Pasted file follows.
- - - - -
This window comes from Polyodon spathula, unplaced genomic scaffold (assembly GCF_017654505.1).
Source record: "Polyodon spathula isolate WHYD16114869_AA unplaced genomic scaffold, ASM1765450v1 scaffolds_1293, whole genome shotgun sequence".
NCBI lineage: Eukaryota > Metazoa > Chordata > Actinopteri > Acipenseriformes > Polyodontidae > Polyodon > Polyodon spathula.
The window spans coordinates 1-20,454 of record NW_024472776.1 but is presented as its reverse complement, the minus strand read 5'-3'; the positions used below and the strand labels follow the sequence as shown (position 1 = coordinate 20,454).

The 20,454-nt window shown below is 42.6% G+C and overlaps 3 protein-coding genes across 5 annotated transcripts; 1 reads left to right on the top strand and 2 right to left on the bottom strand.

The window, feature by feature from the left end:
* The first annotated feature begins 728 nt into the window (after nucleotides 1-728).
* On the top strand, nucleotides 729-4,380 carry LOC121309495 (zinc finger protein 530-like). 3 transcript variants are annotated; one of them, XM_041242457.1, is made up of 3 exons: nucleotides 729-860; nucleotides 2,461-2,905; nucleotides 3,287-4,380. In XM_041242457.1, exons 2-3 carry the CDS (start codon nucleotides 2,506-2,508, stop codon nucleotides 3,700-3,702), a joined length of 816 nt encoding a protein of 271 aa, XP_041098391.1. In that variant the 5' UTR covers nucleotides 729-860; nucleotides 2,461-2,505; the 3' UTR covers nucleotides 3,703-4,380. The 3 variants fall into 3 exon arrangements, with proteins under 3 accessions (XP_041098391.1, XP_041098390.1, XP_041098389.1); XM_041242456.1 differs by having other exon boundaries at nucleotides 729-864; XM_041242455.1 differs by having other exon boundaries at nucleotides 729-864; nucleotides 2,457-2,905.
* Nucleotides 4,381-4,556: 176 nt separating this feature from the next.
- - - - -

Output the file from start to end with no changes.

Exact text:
This window comes from Polyodon spathula, unplaced genomic scaffold (assembly GCF_017654505.1).
Source record: "Polyodon spathula isolate WHYD16114869_AA unplaced genomic scaffold, ASM1765450v1 scaffolds_1293, whole genome shotgun sequence".
NCBI lineage: Eukaryota > Metazoa > Chordata > Actinopteri > Acipenseriformes > Polyodontidae > Polyodon > Polyodon spathula.
The window spans coordinates 1-20,454 of record NW_024472776.1 but is presented as its reverse complement, the minus strand read 5'-3'; the positions used below and the strand labels follow the sequence as shown (position 1 = coordinate 20,454).

The 20,454-nt window shown below is 42.6% G+C and overlaps 3 protein-coding genes across 5 annotated transcripts; 1 reads left to right on the top strand and 2 right to left on the bottom strand.

The window, feature by feature from the left end:
* The first annotated feature begins 728 nt into the window (after nucleotides 1-728).
* On the top strand, nucleotides 729-4,380 carry LOC121309495 (zinc finger protein 530-like). 3 transcript variants are annotated; one of them, XM_041242457.1, is made up of 3 exons: nucleotides 729-860; nucleotides 2,461-2,905; nucleotides 3,287-4,380. In XM_041242457.1, exons 2-3 carry the CDS (start codon nucleotides 2,506-2,508, stop codon nucleotides 3,700-3,702), a joined length of 816 nt encoding a protein of 271 aa, XP_041098391.1. In that variant the 5' UTR covers nucleotides 729-860; nucleotides 2,461-2,505; the 3' UTR covers nucleotides 3,703-4,380. The 3 variants fall into 3 exon arrangements, with proteins under 3 accessions (XP_041098391.1, XP_041098390.1, XP_041098389.1); XM_041242456.1 differs by having other exon boundaries at nucleotides 729-864; XM_041242455.1 differs by having other exon boundaries at nucleotides 729-864; nucleotides 2,457-2,905.
* Nucleotides 4,381-4,556: 176 nt separating this feature from the next.